Road Trip. We are back from two weeks on the road. I hope all of you are well. I hope the heat wave is not causing too many problems.

We had a wonderful time— other than traffic jams! We faced several massive bumper to bumper messes. The GPS actually saved an hour driving time in Memphis and it still took an hour to get across the Mississippi River.

We enjoyed the cool and the beauty of the Smoky Mountains with good friends,

We experienced our first wedding ceremony of the Jewish faith. The wedding was at the Chateau Elan in northeast Atlanta. A splendid place I would recommend for anyone wanting to get away for a couple of days.

The ceremony was filled with several meaningful traditions. The celebration included the Hava Nagila, complete with folks being lifted high in chairs. It was a grand time and got two wonderful young people off to a great start.

We visited my brother, my cousin and their families. We laughed and enjoyed the post-COVID celebration.

The trip was perfect for Jeny to relax, enjoy friends and family, before she faced the grind of chemotherapy.

Round 1. As I am writing this blog, she is receiving her first round of treatment.  We had a couple of delays but she is underway. She gets three chemicals each treatment. The session takes at least six hours. She will get a treatment every three weeks for a total of six treatments. After chemotherapy is over the doctor will decide if he recommends radiation.

She is strong and resilient. My biggest concern will be helping her relax and recover rather than worrying about what “needs to be done.” While you are praying for her, pray for me to have strength and patience.

We deeply appreciate the many offers of prayer and support she has received.

Love Is Patient Love Is Kind 1 Corinthians 13:4-7 Inspired regarding 1 Corinthians 13 Wall Art –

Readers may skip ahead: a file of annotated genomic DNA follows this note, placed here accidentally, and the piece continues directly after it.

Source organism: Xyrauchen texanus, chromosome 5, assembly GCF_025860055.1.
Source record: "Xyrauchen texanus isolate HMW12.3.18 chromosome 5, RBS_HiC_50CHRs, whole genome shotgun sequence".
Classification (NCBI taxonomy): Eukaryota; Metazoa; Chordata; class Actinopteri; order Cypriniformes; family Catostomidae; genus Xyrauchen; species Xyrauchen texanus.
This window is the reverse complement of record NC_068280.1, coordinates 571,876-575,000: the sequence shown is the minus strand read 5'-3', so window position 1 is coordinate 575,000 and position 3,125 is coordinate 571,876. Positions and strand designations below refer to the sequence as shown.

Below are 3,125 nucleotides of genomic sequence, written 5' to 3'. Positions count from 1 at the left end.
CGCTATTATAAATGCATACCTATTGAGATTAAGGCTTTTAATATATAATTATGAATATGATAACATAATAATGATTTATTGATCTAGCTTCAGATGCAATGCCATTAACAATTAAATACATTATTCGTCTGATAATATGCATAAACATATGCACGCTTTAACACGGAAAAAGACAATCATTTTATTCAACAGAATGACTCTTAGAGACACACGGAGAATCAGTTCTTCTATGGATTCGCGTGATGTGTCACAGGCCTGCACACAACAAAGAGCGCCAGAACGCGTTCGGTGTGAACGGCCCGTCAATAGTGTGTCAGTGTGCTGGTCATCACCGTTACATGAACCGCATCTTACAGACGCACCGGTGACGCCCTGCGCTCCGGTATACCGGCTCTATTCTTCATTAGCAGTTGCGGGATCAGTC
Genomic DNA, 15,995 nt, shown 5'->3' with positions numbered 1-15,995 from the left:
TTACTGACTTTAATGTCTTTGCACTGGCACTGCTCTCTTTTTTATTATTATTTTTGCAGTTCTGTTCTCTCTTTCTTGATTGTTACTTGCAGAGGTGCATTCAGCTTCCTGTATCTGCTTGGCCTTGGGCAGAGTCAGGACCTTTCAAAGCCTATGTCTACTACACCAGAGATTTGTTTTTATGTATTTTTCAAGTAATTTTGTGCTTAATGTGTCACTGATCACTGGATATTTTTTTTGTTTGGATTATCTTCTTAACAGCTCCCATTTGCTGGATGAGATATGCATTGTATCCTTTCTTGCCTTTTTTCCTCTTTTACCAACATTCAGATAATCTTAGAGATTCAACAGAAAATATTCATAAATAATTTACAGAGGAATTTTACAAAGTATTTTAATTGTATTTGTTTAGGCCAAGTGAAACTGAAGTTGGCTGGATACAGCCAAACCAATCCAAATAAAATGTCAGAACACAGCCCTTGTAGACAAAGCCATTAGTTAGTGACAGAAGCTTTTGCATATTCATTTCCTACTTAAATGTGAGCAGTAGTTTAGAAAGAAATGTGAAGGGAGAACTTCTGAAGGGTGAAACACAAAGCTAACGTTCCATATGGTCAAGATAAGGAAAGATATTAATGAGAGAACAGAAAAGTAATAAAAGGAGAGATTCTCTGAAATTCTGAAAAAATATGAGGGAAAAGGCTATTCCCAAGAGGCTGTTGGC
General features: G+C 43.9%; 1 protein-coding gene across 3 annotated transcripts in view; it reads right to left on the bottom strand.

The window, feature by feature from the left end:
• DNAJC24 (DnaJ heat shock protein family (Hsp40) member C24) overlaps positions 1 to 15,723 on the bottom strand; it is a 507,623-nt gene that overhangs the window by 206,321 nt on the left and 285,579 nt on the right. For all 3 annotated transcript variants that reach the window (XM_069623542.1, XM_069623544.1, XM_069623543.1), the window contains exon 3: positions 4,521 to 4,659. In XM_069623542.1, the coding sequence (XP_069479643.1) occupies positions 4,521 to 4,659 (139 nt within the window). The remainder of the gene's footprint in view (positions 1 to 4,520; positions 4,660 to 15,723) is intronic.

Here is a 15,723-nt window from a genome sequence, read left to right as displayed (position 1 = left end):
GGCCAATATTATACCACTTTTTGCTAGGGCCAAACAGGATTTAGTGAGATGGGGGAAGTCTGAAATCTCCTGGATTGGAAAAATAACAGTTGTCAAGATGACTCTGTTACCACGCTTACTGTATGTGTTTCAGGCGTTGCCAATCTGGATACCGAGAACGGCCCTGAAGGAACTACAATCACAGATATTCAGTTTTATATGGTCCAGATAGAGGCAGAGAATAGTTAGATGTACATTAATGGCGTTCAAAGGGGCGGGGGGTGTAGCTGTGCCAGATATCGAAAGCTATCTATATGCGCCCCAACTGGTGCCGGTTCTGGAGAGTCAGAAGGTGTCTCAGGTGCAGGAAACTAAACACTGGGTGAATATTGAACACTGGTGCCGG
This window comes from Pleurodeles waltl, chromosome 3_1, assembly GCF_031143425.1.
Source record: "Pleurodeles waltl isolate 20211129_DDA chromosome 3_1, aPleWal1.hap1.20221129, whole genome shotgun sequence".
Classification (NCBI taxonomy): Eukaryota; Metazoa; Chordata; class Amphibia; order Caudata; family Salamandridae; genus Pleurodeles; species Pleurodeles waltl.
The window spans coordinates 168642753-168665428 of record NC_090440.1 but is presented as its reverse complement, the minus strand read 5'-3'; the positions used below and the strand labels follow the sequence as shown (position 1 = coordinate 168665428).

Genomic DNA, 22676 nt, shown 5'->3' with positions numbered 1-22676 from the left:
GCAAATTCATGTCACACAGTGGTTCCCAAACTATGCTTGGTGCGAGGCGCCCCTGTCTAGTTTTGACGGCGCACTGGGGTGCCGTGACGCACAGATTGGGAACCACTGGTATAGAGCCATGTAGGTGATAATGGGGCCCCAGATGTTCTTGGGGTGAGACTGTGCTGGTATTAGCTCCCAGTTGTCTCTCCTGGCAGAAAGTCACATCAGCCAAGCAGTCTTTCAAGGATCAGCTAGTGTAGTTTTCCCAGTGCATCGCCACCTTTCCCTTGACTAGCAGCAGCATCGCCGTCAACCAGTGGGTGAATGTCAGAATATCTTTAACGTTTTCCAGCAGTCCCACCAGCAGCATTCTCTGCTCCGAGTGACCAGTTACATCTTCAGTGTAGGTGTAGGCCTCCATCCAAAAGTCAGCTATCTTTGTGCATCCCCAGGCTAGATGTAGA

Love. As you might imagine, Jeny’s struggles are foremost in my concerns right now. I have spent a lot of time reflecting about her and about our relationship. In four weeks, we will celebrate our 59th wedding anniversary. She has put up with a lot in that time.

Over the years, I have learned to accept who I am— warts and all. The warts I cannot do anything about, I accept— that is who I am. That thinking has helped me in my aging process; I accept the wrinkles and aches and pains.

The warts I can do something about, I try to openly face rather than deny. I pray, have fellowship and work hard to change my bad warts into good. I have some success and some failures.

One aspect of my life I have had to face is my lack of a romantic nature. I am a pragmatic person, not a romantic one. Public displays of affection do not come easily to me. Jeny has learned to live with that nature, although she really wishes I would dance with her.

Given my un-romantic nature, I have worked hard to be loving. We have built our marriage on love, love of God, love of each other and love for others.

At times, I wish I were more romantic for Jeny’s sake. At this time however, I am glad I am pragmatic rather than romantic. Seeing her suffer, losing her hair and whatever other side effects she faces, will need love not romance.

I hope I form loving words of encouragement, find the strength to perform household duties, have the patience to wait for healing, have the kindness to forgive if needed and to put her needs before mine.

At the start of our marriage 1st Corinthians 13 was read as a part of the ceremony. Little did we know how important words from that chapter would be— love bears all things, hopes all thing, endures all things.” Those words are needed now more than ever.

The passage ends with the statement — “faith, hope, and love abide, these three; but the greatest of these is love.” I could not agree more.



PS. The closest I come to romance is my poetry. I tried to show my feelings for Jeny in a poem for her birthday. Even in this poem you hear pragmatic love over romance.

On Your Birthday I Remember
For Jeny

In sickness and in health,

in our youth we uttered the oath,

excited, expectant, unknowing

the winding journey of vistas and valleys ahead.

In sickness and in health,

in our old age we know the truth

life is not easy romance

but worthwhile work.

In sickness and in health

means stroke and cancer,

family, friends and fellowship,

coffee, puppies and prayer.

In sickness and in health

no longer uttered

but lived joyfully side by side

until death do us part.


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